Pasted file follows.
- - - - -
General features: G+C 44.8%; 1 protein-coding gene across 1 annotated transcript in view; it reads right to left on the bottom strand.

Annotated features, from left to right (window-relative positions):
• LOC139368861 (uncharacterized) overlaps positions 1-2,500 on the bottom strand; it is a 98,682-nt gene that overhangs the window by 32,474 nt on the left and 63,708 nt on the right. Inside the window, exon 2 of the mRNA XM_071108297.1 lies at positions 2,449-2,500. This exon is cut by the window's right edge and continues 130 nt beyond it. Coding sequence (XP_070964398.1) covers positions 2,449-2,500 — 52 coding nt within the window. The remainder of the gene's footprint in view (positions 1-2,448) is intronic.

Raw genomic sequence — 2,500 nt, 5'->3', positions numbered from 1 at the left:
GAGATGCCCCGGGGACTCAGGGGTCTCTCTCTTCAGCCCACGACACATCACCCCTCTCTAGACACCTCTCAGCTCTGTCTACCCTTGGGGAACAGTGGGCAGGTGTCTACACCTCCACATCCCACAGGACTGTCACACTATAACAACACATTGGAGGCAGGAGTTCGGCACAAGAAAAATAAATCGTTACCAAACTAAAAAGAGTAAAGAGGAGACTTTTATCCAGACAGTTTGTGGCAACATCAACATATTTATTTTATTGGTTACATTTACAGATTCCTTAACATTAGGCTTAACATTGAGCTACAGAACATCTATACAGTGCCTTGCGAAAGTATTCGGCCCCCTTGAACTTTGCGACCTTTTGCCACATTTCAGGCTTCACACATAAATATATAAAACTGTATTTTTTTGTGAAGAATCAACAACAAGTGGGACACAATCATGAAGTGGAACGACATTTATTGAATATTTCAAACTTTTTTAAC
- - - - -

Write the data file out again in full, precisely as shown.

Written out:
General features: G+C 44.8%; 1 protein-coding gene across 1 annotated transcript in view; it reads right to left on the bottom strand.

Annotated features, from left to right (window-relative positions):
• LOC139368861 (uncharacterized) overlaps positions 1-2,500 on the bottom strand; it is a 98,682-nt gene that overhangs the window by 32,474 nt on the left and 63,708 nt on the right. Inside the window, exon 2 of the mRNA XM_071108297.1 lies at positions 2,449-2,500. This exon is cut by the window's right edge and continues 130 nt beyond it. Coding sequence (XP_070964398.1) covers positions 2,449-2,500 — 52 coding nt within the window. The remainder of the gene's footprint in view (positions 1-2,448) is intronic.

Raw genomic sequence — 2,500 nt, 5'->3', positions numbered from 1 at the left:
GAGATGCCCCGGGGACTCAGGGGTCTCTCTCTTCAGCCCACGACACATCACCCCTCTCTAGACACCTCTCAGCTCTGTCTACCCTTGGGGAACAGTGGGCAGGTGTCTACACCTCCACATCCCACAGGACTGTCACACTATAACAACACATTGGAGGCAGGAGTTCGGCACAAGAAAAATAAATCGTTACCAAACTAAAAAGAGTAAAGAGGAGACTTTTATCCAGACAGTTTGTGGCAACATCAACATATTTATTTTATTGGTTACATTTACAGATTCCTTAACATTAGGCTTAACATTGAGCTACAGAACATCTATACAGTGCCTTGCGAAAGTATTCGGCCCCCTTGAACTTTGCGACCTTTTGCCACATTTCAGGCTTCACACATAAATATATAAAACTGTATTTTTTTGTGAAGAATCAACAACAAGTGGGACACAATCATGAAGTGGAACGACATTTATTGAATATTTCAAACTTTTTTAAC